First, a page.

There Is A Right (And Wrong) Way To Eat Ikea's Swedish Meatballs

No visit to Ikea is complete without a meal of meatballs. The furniture store serves them in its on-site restaurants and bistros, and they've become as synonymous with the brand as its once-iconic catalog, sadly no longer in print. For a taste of the Scandinavian specialty, you can order the Swedish meatballs plate from the store's food counter, which comes served with mashed potatoes, lingonberry jam, and a gravy-like cream sauce. Usually, you'll also have a choice of vegetables as a side too — like broccoli, green beans, or peas. 

There's actually a right (and wrong) way to eat Ikea's meatballs, based on Swedish tradition. The first thing to know is how not to eat them — don't eat an entire meatball on its own. If you do, you might find the flavor bland and uninteresting, and probably somewhat dry. The correct approach is to cut them in half, then eat each piece together with a bit of the potato and some of the sweet jam. While everyone has their own preferred way of enjoying the classic dish, real Swedes will advise you that the proper way to best enjoy it is with all the flavors together in one forkful.

Traditional Swedish meatballs should not be eaten plain

After first halving a meatball using a knife and fork, use the fork to dip one half in lingonberry jam, then use the knife to top both with some mashed potato. The idea is to get all three of those ingredients into one bite as the jam, meatball, and mashed potatoes play well off each other and enhance the overall experience.

Pairing the sweet with savory as well as mixing textures is key to experiencing Swedish meatballs as they are meant to taste. The mild flavor of Ikea's meatballs comes from allspice, (a spice similar to cinnamon, cloves, and nutmeg), which the sweet and slightly tart lingonberry jam goes with perfectly. Together with the tender meat and fruity jam, the potatoes add just the right creaminess to complement and complete the trio. Ikea's bistro, which is more casual than its cafeteria-style restaurant, also offers what it calls a "Swedish meatball sundae." This takeout style order piles the balls, potatoes, jam, and gravy all together into a cup, which makes it even easier to eat everything in combination.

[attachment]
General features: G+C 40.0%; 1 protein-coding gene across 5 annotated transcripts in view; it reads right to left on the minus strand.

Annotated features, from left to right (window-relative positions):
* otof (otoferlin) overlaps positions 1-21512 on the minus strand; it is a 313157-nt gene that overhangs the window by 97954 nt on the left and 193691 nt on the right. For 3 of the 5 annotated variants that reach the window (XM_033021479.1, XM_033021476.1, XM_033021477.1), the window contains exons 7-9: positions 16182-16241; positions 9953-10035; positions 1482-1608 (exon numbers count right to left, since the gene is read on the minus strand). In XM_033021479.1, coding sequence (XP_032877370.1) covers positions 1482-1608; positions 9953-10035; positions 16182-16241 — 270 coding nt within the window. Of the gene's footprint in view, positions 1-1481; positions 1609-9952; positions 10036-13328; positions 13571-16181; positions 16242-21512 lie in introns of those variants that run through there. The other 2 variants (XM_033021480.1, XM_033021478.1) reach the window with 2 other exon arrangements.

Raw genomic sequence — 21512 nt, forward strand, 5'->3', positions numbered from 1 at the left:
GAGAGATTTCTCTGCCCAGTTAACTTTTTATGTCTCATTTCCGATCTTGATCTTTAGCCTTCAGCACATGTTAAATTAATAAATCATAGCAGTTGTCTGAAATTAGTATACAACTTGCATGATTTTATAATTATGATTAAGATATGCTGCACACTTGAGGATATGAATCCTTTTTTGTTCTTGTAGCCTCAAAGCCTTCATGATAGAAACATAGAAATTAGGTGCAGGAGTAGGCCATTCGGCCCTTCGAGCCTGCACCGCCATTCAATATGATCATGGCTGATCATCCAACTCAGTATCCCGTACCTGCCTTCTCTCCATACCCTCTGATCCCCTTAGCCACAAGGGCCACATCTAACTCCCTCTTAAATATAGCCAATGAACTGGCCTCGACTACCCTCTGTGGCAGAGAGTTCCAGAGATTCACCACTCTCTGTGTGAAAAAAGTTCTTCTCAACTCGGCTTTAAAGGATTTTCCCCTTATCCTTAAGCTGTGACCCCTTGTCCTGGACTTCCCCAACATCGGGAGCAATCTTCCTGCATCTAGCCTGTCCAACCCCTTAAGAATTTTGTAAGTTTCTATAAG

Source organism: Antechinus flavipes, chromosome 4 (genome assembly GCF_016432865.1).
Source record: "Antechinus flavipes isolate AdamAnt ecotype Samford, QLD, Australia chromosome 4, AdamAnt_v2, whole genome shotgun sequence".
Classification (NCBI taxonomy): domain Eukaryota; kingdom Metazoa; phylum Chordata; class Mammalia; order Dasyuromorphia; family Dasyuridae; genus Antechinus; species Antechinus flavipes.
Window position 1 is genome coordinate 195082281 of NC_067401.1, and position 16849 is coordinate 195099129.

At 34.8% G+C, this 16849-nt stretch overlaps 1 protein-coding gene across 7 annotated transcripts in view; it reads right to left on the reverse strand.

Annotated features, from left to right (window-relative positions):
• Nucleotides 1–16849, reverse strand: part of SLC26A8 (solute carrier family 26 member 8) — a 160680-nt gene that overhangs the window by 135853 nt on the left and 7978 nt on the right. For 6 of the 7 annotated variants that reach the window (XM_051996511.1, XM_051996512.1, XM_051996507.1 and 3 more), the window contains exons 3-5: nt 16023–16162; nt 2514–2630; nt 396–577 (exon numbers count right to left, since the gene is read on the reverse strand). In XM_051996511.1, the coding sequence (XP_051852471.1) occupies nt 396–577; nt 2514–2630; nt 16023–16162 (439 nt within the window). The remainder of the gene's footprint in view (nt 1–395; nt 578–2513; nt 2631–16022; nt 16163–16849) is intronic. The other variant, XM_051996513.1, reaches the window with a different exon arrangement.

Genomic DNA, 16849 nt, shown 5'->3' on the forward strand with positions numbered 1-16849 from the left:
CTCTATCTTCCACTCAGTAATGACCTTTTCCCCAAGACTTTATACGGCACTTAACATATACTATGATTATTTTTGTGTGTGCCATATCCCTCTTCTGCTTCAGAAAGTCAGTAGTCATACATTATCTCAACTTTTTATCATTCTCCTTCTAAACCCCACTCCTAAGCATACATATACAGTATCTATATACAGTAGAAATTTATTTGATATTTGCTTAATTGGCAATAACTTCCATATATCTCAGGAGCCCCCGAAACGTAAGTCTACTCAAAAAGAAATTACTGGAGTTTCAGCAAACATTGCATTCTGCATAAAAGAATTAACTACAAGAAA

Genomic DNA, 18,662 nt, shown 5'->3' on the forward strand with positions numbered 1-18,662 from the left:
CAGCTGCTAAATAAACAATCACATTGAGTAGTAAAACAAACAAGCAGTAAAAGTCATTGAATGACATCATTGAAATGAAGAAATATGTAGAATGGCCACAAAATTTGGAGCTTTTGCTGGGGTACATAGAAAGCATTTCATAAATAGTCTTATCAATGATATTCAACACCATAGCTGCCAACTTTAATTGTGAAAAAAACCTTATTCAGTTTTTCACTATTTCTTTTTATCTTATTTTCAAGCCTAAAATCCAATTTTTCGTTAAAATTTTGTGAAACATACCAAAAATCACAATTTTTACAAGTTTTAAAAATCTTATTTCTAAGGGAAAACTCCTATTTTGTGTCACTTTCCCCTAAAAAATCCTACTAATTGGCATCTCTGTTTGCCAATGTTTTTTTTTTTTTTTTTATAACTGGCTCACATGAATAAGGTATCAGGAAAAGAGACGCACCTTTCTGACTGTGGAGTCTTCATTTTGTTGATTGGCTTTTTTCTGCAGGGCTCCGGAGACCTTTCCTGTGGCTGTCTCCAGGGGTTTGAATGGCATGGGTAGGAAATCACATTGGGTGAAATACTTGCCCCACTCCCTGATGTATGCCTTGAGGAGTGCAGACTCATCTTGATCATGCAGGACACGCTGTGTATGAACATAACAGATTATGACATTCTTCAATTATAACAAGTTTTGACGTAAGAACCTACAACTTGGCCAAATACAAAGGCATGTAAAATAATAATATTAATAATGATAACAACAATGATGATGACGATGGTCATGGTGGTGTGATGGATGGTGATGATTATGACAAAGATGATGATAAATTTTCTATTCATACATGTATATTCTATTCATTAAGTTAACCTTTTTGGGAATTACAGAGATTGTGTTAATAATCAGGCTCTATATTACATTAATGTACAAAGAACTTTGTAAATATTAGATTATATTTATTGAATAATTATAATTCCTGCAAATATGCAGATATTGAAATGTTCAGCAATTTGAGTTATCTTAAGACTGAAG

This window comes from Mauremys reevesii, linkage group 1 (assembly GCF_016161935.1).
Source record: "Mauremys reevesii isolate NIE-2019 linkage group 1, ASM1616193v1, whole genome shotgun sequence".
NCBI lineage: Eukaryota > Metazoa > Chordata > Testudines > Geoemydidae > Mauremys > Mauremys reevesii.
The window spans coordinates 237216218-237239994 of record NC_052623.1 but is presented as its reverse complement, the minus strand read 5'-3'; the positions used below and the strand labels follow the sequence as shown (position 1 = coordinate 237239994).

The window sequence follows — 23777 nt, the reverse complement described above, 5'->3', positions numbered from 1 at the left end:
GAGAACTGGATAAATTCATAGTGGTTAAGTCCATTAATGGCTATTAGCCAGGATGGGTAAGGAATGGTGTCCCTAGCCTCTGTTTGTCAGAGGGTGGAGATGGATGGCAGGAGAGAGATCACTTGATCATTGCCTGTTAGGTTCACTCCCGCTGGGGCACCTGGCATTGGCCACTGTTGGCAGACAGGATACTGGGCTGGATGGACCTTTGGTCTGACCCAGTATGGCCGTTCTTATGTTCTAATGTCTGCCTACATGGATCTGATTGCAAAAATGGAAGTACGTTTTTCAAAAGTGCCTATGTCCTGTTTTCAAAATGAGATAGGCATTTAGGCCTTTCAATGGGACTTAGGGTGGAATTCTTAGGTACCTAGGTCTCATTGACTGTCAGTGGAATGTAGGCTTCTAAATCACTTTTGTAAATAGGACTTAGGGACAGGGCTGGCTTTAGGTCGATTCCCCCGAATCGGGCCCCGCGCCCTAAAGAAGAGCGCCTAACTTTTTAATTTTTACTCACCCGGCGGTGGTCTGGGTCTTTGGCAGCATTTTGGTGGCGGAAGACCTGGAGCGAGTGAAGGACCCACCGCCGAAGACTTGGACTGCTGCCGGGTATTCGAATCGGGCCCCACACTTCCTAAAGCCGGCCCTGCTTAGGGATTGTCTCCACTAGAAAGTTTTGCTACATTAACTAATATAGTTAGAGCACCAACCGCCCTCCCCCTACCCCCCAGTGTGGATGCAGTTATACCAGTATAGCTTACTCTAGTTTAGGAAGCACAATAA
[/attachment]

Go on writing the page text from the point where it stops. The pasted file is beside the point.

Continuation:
Cook like a Swede with Ikea's frozen meatballs

If you'd like to try your hand at cooking Swedish cuisine at home, Ikea sells all the products for its meatball dish that you can prepare yourself. You can purchase the brand's Allemansrätten mashed potatoes frozen, along with the mix for its cream sauce sold separately. Jars of Sylt lingonberry jam are available too, made from wild organic berries grown in Sweden.

As for the meatballs, which Ikea calls Huvudroll, you've got a variety to choose from. Sold frozen and easily prepared, there are options for everyone. The regular version is made from a seasoned blend of beef and pork, and you can also get them made from chicken. The company also makes two different plant-based Huvudrolls, both vegetarian and 100% vegan. The vegetable balls are made with chunky pieces of chickpeas, carrots, peppers, corn, and kale, while the plant balls are made from pea protein, oats, potatoes, onion, and apple, and have more of a realistic faux-meat texture. 

To skip store-bought and make your own, try chef Marcus Samuelson's Swedish meatballs. His recipe was passed down to him from his grandmother and is served with a traditional side of pickled cucumbers, known as pressgurka. For a different approach, you can make the cumin lamb meatballs with lentils featured in the cookbook "Lagom: The Swedish Art of Eating Harmoniously," by Steffi Knowles-Dellner. The hearty dish is oven-baked in a tomato sauce and served on top of earthy couscous.